Managing your finances and your relationship can be quite a balancing act – when it comes to both organising and attending weddings, moving in together or just life in general. That’s why Experian have created a dedicated Money & Relationships Guide to help people understand what we know can be quite a complex series of topics – in jargon-free, easy-to-understand language. All of the guides are available online. Hopefully these guides will be helpful for you and your followers who are trying to get their heads around how credit referencing works, and the good, the bad and the surprising when it comes to managing your finances to get what you want in life.
I was determined to remain active whilst I was pregnant, although SPD slowed me down considerably in my second pregnancy but our baby blogger is now struggling with similar symptoms during her third trimester so when Britmums said that they were working with Deep Freeze Pain Relief, we knew we wanted to be involved.
A recent study from Deep Freeze revealed that 26 per cent of pregnant women exercise twice a week, with a further 16 per cent exercising once a week. However, of the 36 per cent of those who choose not to exercise, 20 per cent choose not to due to back pain. This is a really interesting statistic and one that both myself and Lynette, our baby blogger can relate to. Here is her story ...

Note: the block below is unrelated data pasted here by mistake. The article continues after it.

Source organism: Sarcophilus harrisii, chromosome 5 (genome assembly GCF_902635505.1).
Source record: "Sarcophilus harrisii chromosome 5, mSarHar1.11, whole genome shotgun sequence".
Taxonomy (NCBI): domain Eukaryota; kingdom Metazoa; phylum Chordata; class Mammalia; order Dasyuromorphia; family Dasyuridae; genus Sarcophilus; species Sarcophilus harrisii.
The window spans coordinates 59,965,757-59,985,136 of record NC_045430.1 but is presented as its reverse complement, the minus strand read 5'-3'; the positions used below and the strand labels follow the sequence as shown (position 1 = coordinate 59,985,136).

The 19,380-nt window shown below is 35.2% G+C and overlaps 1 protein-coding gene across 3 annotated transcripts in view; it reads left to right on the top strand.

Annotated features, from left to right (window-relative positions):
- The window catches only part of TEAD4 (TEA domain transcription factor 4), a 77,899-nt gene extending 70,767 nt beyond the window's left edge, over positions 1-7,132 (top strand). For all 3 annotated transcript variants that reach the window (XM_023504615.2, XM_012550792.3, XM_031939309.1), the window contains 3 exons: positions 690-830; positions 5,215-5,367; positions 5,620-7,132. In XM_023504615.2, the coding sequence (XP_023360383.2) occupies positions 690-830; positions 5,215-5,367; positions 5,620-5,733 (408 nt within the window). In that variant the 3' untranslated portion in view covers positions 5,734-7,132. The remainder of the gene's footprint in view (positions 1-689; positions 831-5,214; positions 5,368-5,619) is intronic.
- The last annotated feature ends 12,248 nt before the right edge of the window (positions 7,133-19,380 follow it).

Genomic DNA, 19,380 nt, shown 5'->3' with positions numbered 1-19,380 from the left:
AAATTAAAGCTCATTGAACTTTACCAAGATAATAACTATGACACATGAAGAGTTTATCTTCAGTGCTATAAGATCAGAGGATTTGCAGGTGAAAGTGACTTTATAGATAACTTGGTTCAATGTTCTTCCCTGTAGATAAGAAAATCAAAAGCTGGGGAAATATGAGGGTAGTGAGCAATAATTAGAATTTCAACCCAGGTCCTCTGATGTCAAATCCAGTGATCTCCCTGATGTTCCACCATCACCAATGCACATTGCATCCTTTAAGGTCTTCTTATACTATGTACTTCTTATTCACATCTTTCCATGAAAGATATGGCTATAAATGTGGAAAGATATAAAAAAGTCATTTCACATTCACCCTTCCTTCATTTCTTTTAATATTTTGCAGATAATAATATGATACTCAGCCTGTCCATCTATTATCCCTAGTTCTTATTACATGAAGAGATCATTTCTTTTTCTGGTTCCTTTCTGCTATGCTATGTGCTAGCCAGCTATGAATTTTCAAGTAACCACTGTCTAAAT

I have always been keen to keep myself fit and active from an early age, Having attended many clubs for exercise over the years, and taking part in different activities. When I was pregnant with our first child, I took things very easy due to a complicated start to the pregnancy. Although I tried to keep myself active, to be honest I didn't want to do anything that may cause a problem. As a result I put on a lot of weight.
After a 4 year gap, and getting back into a good exercise regime I am now 38 weeks pregnant with our second child. Apart from morning sickness in the first 15 weeks, I managed to keep myself very active and busy. However, as the middle of the second trimester approached, I started to suffer with pain in my middle back. I found sleeping exceptionally difficult, and sitting for long periods of time was almost impossible. As the third trimester approached, the pain had moved to my lower back and into my pelvis.
As you can see, I have a beautiful baby bump but exercise was now practically impossible and even getting in/out of bed was painful. I was extremely disappointed that I was not able to do a lot without having to rest. Exercise was a no go. Walking was a struggle, so how would I be able to go to Yoga or walking in our village, so you can imagine that I was thrilled to test the Deep Freeze Cold Patches.